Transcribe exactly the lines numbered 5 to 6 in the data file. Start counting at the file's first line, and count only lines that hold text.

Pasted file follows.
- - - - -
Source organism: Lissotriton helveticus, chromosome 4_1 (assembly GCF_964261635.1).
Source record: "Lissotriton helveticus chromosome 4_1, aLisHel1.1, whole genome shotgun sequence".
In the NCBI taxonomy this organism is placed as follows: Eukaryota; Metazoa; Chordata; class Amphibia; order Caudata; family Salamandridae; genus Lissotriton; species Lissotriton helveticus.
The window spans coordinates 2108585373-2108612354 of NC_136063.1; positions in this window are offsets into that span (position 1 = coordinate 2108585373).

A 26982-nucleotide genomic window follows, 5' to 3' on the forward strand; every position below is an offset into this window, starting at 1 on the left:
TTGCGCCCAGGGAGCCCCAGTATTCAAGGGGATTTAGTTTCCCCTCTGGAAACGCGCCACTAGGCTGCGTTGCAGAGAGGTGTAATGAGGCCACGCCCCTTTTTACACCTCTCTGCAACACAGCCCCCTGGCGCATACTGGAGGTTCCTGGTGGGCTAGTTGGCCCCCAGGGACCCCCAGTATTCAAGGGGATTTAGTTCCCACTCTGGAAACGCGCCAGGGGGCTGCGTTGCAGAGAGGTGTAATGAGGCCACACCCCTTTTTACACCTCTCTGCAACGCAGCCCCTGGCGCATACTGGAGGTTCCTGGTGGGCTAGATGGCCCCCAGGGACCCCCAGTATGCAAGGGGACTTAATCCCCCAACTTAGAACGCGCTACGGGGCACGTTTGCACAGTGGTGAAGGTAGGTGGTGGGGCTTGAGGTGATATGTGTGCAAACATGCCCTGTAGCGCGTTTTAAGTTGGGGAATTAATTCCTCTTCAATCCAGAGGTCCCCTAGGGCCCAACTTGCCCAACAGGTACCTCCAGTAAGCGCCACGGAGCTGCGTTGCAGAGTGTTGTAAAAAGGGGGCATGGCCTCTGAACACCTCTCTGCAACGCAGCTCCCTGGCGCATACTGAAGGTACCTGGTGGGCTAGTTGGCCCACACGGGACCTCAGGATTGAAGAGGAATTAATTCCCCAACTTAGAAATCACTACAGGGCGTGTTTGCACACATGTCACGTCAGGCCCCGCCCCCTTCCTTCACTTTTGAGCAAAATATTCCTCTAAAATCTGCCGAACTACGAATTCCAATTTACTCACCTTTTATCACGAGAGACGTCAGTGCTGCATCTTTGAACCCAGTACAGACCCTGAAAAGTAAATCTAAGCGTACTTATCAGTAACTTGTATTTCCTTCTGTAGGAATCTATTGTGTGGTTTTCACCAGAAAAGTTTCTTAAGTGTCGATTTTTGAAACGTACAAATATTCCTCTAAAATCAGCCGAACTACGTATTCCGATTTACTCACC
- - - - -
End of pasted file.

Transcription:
A 26982-nucleotide genomic window follows, 5' to 3' on the forward strand; every position below is an offset into this window, starting at 1 on the left:
TTGCGCCCAGGGAGCCCCAGTATTCAAGGGGATTTAGTTTCCCCTCTGGAAACGCGCCACTAGGCTGCGTTGCAGAGAGGTGTAATGAGGCCACGCCCCTTTTTACACCTCTCTGCAACACAGCCCCCTGGCGCATACTGGAGGTTCCTGGTGGGCTAGTTGGCCCCCAGGGACCCCCAGTATTCAAGGGGATTTAGTTCCCACTCTGGAAACGCGCCAGGGGGCTGCGTTGCAGAGAGGTGTAATGAGGCCACACCCCTTTTTACACCTCTCTGCAACGCAGCCCCTGGCGCATACTGGAGGTTCCTGGTGGGCTAGATGGCCCCCAGGGACCCCCAGTATGCAAGGGGACTTAATCCCCCAACTTAGAACGCGCTACGGGGCACGTTTGCACAGTGGTGAAGGTAGGTGGTGGGGCTTGAGGTGATATGTGTGCAAACATGCCCTGTAGCGCGTTTTAAGTTGGGGAATTAATTCCTCTTCAATCCAGAGGTCCCCTAGGGCCCAACTTGCCCAACAGGTACCTCCAGTAAGCGCCACGGAGCTGCGTTGCAGAGTGTTGTAAAAAGGGGGCATGGCCTCTGAACACCTCTCTGCAACGCAGCTCCCTGGCGCATACTGAAGGTACCTGGTGGGCTAGTTGGCCCACACGGGACCTCAGGATTGAAGAGGAATTAATTCCCCAACTTAGAAATCACTACAGGGCGTGTTTGCACACATGTCACGTCAGGCCCCGCCCCCTTCCTTCACTTTTGAGCAAAATATTCCTCTAAAATCTGCCGAACTACGAATTCCAATTTACTCACCTTTTATCACGAGAGACGTCAGTGCTGCATCTTTGAACCCAGTACAGACCCTGAAAAGTAAATCTAAGCGTACTTATCAGTAACTTGTATTTCCTTCTGTAGGAATCTATTGTGTGGTTTTCACCAGAAAAGTTTCTTAAGTGTCGATTTTTGAAACGTACAAATATTCCTCTAAAATCAGCCGAACTACGTATTCCGATTTACTCACC